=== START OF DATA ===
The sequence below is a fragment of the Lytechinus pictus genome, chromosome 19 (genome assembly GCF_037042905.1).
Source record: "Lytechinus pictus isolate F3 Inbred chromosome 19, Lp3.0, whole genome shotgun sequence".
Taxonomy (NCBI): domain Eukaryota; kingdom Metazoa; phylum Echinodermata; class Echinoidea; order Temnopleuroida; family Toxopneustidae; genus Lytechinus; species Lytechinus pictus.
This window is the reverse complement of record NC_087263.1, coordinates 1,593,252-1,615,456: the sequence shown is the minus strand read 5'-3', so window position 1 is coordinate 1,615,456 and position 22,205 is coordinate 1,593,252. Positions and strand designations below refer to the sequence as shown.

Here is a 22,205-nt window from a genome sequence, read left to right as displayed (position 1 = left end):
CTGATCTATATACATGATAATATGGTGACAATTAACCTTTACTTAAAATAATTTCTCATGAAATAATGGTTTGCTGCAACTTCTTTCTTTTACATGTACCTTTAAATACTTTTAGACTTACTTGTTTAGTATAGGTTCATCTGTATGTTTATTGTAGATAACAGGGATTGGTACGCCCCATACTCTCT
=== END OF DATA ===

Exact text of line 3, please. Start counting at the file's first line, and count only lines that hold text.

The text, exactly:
Taxonomy (NCBI): domain Eukaryota; kingdom Metazoa; phylum Echinodermata; class Echinoidea; order Temnopleuroida; family Toxopneustidae; genus Lytechinus; species Lytechinus pictus.